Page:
'The Traditional Farms is a commercial venture run by the Trustees of Muckross House not this Department. Any queries in relation to this matter should be directed to the Trustees. The decision with regard to future operation of the Farms was a commercial decision of the Trustees and not one the Department was party to'.

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Gaelscoil pupils compete in Fleadh for the first time

By Michelle Crean It was their first time entering Fleadh Cheoil Chiarraí but Gaelscoil Faithleann pupils proved they’ve got talent as they made it to the next stage of the […]

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By Michelle Crean

It was their first time entering Fleadh Cheoil Chiarraí but Gaelscoil Faithleann pupils proved they’ve got talent as they made it to the next stage of the competition.

Muinteoir Treasa Uí Scannláin and Muinteoir Lisa Ni Iarlaithe prepared the children over the last two months on Thursday evenings after school.

For the competition 22 kids were entered in the Under 11 and 13 categories in the Comhra Gaeilge competition in Tralee.

Three of the Under 11s and three of the school’s Under 13s are now going forward to represent Chiarraí the Fleadh Cheoil na Mumhan in Newcastle West on July 15.

“The standard was very high and it was our first time entering this competition. All of the children were representing Cill Airne Comhaltas,” Lisa said.

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Kilcummin has strong representation in Fleadh Cheoil Chiarraí

Fleadh Cheoil Chiarraí may have been absent in the live sense over the previous two years, however it returned over the last two weekends and it delivered with aplomb! The […]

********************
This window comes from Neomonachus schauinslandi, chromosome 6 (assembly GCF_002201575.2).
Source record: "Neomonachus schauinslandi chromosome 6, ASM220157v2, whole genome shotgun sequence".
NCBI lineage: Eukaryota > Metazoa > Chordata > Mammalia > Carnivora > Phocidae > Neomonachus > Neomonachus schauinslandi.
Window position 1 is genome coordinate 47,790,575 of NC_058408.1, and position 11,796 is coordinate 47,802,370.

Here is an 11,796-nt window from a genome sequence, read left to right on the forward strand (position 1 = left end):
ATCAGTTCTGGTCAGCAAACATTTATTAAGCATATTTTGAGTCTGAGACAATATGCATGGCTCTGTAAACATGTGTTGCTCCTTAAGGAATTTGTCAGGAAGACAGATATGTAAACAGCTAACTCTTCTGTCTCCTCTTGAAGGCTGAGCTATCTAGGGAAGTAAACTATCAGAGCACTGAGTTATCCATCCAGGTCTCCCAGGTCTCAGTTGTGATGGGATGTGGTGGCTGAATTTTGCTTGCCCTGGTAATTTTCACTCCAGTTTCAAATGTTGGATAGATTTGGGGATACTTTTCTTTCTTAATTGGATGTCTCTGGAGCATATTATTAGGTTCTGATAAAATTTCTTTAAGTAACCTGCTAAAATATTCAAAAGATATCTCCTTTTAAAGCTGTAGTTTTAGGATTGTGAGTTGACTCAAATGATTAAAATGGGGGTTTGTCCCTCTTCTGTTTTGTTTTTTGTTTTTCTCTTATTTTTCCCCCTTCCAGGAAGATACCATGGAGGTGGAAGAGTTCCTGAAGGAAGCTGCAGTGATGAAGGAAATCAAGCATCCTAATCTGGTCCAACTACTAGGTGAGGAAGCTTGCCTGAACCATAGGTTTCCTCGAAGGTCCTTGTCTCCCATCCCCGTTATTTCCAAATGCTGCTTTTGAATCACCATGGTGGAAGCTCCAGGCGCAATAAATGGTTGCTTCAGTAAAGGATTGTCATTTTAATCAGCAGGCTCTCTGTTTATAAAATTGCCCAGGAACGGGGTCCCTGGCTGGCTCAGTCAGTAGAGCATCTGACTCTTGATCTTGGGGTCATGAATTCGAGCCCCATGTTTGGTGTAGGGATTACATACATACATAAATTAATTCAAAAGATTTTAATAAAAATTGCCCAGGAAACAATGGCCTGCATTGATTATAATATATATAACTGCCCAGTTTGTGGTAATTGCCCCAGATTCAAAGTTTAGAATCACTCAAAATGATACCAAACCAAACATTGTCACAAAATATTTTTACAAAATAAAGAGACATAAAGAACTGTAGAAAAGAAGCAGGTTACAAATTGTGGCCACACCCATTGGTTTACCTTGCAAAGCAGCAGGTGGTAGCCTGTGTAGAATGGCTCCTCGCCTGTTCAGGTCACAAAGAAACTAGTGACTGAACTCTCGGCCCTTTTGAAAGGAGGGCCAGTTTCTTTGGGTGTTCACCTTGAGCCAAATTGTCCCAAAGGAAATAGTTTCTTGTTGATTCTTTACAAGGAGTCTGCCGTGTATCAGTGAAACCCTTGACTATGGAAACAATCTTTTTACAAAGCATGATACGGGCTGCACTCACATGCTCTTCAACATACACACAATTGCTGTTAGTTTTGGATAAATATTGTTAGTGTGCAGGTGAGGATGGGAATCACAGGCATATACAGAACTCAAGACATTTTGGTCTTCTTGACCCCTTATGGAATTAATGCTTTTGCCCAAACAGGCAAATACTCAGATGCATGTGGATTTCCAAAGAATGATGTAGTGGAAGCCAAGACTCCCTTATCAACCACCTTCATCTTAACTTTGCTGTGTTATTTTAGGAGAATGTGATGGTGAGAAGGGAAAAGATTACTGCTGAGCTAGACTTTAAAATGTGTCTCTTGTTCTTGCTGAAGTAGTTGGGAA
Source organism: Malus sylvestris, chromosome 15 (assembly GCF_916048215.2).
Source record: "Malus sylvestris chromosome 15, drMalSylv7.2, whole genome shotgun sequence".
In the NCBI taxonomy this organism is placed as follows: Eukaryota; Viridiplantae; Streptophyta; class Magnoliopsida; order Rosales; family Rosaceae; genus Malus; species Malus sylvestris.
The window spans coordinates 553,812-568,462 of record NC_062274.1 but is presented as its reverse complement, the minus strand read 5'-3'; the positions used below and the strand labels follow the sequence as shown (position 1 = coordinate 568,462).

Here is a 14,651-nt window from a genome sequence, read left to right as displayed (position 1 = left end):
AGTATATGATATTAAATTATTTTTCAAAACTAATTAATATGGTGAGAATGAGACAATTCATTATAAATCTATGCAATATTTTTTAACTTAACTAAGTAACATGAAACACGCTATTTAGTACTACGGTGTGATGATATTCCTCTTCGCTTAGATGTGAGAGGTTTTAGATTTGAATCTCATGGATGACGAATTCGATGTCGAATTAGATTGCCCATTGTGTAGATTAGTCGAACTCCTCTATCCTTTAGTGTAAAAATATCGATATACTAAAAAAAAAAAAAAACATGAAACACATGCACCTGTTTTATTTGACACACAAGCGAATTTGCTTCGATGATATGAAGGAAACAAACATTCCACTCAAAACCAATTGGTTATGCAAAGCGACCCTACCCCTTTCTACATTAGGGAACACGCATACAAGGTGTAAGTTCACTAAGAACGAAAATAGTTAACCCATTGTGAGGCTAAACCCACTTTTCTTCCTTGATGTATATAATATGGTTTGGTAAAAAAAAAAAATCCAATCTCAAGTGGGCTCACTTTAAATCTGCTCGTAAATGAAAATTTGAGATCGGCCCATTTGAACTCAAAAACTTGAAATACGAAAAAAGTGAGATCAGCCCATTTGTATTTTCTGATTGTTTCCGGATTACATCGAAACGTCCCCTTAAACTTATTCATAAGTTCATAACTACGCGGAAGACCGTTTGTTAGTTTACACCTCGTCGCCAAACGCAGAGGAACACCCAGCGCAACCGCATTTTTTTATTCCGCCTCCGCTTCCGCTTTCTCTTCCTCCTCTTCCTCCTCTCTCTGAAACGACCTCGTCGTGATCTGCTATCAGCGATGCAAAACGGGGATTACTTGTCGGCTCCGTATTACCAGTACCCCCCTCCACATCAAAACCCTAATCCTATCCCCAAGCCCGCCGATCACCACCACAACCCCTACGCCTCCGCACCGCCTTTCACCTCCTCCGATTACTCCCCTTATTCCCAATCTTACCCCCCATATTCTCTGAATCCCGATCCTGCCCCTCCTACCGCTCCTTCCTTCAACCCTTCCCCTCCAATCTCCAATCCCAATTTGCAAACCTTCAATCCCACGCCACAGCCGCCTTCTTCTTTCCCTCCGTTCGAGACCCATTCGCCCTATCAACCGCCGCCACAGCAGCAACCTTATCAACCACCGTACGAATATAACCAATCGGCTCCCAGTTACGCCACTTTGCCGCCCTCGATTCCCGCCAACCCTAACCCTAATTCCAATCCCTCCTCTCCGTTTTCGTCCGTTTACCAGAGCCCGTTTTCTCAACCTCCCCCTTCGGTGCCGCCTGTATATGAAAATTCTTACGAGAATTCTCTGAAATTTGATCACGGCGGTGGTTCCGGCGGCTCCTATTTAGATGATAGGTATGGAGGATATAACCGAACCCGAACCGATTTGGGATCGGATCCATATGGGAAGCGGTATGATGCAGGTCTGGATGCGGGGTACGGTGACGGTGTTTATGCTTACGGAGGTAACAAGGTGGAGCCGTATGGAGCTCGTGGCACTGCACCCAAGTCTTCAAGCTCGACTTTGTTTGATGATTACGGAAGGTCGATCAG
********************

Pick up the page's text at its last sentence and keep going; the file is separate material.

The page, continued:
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Fleadh Cheoil Chiarraí may have been absent in the live sense over the previous two years, however it returned over the last two weekends and it delivered with aplomb!

The home of Kerry Comhaltas, the Dúchas Centre on the MTU campus in Tralee, was the host venue on the first weekend of the Fleadh, which accommodated the dancing competitions.

“We were spoiled with the spectacle of live dancing of the highest calibre accompanied by live music from accomplished musicians … food for the soul!” Derek O’Leary, Kilcummin CCE PRO, said.

“Much credit and thanks goes to the Moriarty School of Dancing, Mary, John and Adrian who represented Kilcummin CCE and prepared our teams to compete at the highest level.

“We also had such a great weekend in the singing and music competitions over the second weekend of Fleadh Cheoil Charraí, held in the Dúchas Centre and other areas of the MTU campus. All of our competitors performed to the highest standard in robust competition. Well done to all who competed and congratulations to all who go forward to represent Chiarraí the Fleadh Cheoil na Mumhan, in Newcastle West, Co. Limerick from July 10 to 16.”

Kilcummin had strong representation throughout the dancing competition during the first weekend of Fleadh Cheoil Chiarraí.

U12 Ladies 1st place and County Champions.

“Well done to our second U12 Ladies set who weren’t placed but danced beautifully.”

U12 Mixed 1st place & County Champions.
U12 mixed 2nd place.
15-18 Mixed 2nd place.
15-18 Ladies & Mixed Half set 3rd place
U12-15 Ladies 3rd place
Senior mixed half set 1st place and County Champions
Over 35’s 1st Place & County Champions

Kilcummin also excelled in the music and singing competitions of the second weekend of the Fleadh.

Eoin Foley – Accordion 1st place
Eoin Foley – Melodeon 2nd place
Aisling O’Connor – 1st place – Ladies O18 English Singing
Liam Kerrisk – 1st place – 15-18 Melodeon
Michael Healy – Button accordion (12-15) 1st place
Michael Healy – Melodeon (12-15) 1st place
Sean Butler – Button Accordion (12-15) 2nd place
Colleen Anland and Michael Healy – Duets (12-15) 1st place
Seán Fleming – Kerry Comhaltas U15 History Project 1st place